Michigan State University Shooting Happened on the Eve of Five Year Mark of Parkland High School Mass Shooting, And Fifteen Year Mark of Mass Shooting at Northern Illinois University
Newly Elected Gun Sense Majorities in Michigan House, Senate and Governor’s Mansion Have Opportunity This Legislative Session to Pass Common Sense Gun Safety Laws
EAST LANSING, Mich. – Everytown for Gun Safety and its grassroots networks, Moms Demand Action and Students Demand Action, released the following statements in response to a shooting at Michigan State University in which three students were shot and killed, and five others shot and wounded. While the investigation is still unfolding, law enforcement has announced the shooter is dead.
Starting in 2013, Everytown has identified at least 1,044 incidents of gunfire on school grounds. Since the start of the year, there have been at least 19 incidents of gunfire on school grounds. Just in Michigan, this is at least the third incident of gunfire on school grounds in 2023, resulting in four deaths and six injuries.
“No one should have to fear for their life while walking on campus. No one should have to text their loved ones goodbye,” said Annie Heitmeier, a third year student at Michigan State University, and a volunteer with Students Demand Action. “It’s horrifying that for some students on our campus, this is the second mass shooting they have lived through. We won’t stand for any more inaction from our legislators because no one should ever experience the terror and fear that we lived through last night.”
“This terrible tragedy at Michigan State is yet another reminder that our nation must do better when it comes to protecting America’s young people from gun violence,” said John Feinblatt, president of Everytown for Gun Safety. “Our hearts go out to the victims and survivors of this terrible tragedy, and we will honor their loss by doubling down on our efforts to pass common-sense gun laws.”
“Lawmakers opposed to gun safety laws are sacrificing our children to preventable, senseless gun violence,” said Shannon Watts, founder of Moms Demand Action. “Five years ago, a gunman at a Parkland high school killed 17 and wounded 17. Fifteen years ago, a gunman at Northern Illinois University killed six and wounded 21. And now, a gunman at Michigan State University killed three students and wounded five others as another community is forever traumatized. We stand with all those impacted and demand action to save lives.”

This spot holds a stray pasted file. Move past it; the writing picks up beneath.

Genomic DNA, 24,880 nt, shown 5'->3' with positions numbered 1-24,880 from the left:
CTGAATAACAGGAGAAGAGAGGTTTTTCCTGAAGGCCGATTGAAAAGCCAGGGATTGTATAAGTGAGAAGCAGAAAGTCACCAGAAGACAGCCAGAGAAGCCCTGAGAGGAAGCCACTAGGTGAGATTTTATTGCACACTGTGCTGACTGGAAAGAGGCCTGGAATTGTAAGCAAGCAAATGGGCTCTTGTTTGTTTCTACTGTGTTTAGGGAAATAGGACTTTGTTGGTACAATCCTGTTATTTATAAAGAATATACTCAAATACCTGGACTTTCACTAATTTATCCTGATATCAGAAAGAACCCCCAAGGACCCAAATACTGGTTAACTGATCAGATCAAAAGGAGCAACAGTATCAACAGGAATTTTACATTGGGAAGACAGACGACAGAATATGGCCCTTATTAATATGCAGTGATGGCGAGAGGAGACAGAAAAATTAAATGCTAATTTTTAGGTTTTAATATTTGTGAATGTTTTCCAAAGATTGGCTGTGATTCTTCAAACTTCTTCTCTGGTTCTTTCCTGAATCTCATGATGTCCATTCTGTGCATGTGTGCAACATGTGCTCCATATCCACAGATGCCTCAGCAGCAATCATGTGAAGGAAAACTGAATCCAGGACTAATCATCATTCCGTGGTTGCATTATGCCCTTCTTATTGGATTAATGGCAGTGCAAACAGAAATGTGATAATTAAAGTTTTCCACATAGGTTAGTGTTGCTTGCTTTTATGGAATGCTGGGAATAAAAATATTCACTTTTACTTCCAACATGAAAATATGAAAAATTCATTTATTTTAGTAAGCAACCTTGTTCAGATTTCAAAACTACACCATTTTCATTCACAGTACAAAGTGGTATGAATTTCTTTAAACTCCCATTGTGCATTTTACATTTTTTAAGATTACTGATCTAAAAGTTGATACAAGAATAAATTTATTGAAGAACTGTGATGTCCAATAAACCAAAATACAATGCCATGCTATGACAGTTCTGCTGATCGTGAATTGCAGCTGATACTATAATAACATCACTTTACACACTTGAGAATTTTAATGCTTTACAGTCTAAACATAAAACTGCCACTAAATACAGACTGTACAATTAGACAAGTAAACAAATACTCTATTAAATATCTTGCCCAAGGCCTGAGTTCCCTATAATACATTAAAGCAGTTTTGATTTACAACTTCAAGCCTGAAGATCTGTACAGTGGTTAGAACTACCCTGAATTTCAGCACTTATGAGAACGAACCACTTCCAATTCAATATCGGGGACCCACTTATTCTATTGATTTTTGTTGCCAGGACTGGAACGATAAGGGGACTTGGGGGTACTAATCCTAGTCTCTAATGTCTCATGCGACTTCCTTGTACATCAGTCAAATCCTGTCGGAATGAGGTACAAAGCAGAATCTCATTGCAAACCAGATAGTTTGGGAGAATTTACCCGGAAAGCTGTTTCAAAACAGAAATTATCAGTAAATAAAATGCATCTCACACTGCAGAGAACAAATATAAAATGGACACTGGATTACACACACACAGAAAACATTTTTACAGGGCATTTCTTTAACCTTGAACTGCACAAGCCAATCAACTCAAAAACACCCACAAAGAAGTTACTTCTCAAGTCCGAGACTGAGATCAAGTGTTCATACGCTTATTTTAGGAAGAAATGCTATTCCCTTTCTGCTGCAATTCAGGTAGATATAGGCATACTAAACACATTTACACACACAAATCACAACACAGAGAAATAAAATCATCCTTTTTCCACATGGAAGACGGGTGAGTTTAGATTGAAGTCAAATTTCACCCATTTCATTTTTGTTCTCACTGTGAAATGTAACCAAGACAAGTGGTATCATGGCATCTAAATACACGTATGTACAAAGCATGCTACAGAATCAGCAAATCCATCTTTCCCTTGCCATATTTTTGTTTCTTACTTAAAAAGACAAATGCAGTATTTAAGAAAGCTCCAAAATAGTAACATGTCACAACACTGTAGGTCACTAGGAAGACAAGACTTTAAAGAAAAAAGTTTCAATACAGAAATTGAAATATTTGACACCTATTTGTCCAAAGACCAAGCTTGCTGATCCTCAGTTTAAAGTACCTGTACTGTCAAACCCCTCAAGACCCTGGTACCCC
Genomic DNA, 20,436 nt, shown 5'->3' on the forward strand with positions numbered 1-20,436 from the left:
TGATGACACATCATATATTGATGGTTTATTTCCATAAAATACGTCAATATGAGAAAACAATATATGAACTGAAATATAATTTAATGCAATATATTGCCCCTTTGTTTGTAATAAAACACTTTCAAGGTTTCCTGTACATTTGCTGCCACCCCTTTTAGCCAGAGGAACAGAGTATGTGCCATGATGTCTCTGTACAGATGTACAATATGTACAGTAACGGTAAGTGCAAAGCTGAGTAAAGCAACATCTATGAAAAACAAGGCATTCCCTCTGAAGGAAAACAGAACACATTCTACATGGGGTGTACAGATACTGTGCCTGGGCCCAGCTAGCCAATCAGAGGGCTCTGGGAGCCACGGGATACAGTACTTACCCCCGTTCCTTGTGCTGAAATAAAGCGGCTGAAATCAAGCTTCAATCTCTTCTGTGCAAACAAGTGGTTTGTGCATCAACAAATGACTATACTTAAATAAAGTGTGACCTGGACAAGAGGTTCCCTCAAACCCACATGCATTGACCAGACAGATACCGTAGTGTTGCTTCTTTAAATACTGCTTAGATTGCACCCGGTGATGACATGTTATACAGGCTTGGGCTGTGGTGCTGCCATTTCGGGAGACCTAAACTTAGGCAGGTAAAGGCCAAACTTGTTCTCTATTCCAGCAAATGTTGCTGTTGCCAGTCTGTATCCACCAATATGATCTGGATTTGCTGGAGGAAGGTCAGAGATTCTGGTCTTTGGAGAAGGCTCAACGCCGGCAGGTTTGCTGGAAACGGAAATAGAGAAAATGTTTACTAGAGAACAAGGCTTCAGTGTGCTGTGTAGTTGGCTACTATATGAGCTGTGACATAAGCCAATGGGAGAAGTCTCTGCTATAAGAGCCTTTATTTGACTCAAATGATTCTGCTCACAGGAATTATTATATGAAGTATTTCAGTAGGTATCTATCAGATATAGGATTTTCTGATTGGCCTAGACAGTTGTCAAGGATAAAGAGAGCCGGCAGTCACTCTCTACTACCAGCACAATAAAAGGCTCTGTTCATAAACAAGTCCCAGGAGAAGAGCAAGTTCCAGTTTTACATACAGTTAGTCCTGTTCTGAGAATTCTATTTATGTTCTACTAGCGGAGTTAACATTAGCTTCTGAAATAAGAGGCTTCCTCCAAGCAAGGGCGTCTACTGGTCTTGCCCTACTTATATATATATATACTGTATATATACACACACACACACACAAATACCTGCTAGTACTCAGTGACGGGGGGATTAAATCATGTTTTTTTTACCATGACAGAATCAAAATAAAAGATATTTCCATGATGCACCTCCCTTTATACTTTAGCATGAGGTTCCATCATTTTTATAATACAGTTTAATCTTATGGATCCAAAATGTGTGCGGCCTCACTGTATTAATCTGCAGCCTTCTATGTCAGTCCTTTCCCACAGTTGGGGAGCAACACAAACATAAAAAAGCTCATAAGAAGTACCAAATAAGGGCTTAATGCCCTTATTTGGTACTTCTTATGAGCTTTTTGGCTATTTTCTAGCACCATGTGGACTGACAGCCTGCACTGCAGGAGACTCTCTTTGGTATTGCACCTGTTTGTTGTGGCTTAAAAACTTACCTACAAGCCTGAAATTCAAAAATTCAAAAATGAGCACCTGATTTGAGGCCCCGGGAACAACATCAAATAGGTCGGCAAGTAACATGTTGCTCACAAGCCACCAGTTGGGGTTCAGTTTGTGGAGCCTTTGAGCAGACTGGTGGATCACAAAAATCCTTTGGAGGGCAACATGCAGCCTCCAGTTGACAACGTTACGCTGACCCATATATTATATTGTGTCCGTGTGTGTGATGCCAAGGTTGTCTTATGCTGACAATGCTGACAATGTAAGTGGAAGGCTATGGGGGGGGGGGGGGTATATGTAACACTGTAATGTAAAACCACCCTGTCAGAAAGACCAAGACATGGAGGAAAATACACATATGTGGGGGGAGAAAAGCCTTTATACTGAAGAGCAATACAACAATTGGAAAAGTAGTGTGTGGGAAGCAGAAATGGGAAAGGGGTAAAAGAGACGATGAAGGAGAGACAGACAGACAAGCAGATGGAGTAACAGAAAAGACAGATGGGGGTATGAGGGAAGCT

Today is the five year mark of the shooting at Marjory Stoneman Douglas High School in Parkland, Florida, during which 17 people were shot and killed and 17 others were wounded. Today is also the fifteen year mark of the mass shooting at Northern Illinois University in DeKalb, Illinois, where five people were shot and killed and 21 others were wounded. Last night’s shooting comes a little over the year mark of the deadly shooting at Oxford High School in Oxford, Michigan where four students were shot and killed and seven people, including a teacher, were shot and wounded.
With the newly elected gun sense majorities in the Michigan House, Senate and governor’s mansion, there is a new opportunity to pass critical common sense gun safety legislation. In the 2023 legislative session, lawmakers have the chance to carry out the will of the people and send comprehensive gun violence prevention legislation to Michigan Governor Gretchen Whitmer’s desk. Michigan lacks some of the most foundational gun violence prevention laws, including measures to keep guns out of the wrong hands like Extreme Risk laws, background checks on all firearm sales, and secure storage. Extreme Risk laws are crucial to temporarily removing firearms from individuals in crisis who are in serious risk of harming themselves or others. It is an essential tool to keep our loved ones and communities safe. Additionally background checks on all firearms sales are the foundation of any comprehensive gun violence prevention strategy. Secure firearm storage requirements play a vital role in reducing the risk of gun violence at home and school, and helps prevent access by juveniles or prohibited individuals, is a small step to prevent tragedies and help keep our families safe.
There have been 299 mass shootings in the United States since 2009, resulting in 1,678 people shot and killed and 1,087 people shot and wounded. This includes at least eight mass shootings in Michigan, resulting in 37 people shot and killed and 11 people shot and wounded. The reach of each mass shooting stretches far beyond those killed and wounded, harming the well-being of survivors, their families, and entire communities.
In an average year, 1,270 people die and 2,437 are wounded by guns in Michigan. Guns are the leading cause of death among children and teens in Michigan, and an average of 95 children and teens die by guns every year, of which 39% of these deaths are suicides and 57% are homicides. Gun violence in Michigan costs $1,683 per person each year. Gun deaths and injuries cost Michigan $16.8 billion each year, of which $380.5 million is paid by taxpayers.
More information about gun violence in Michigan is available here.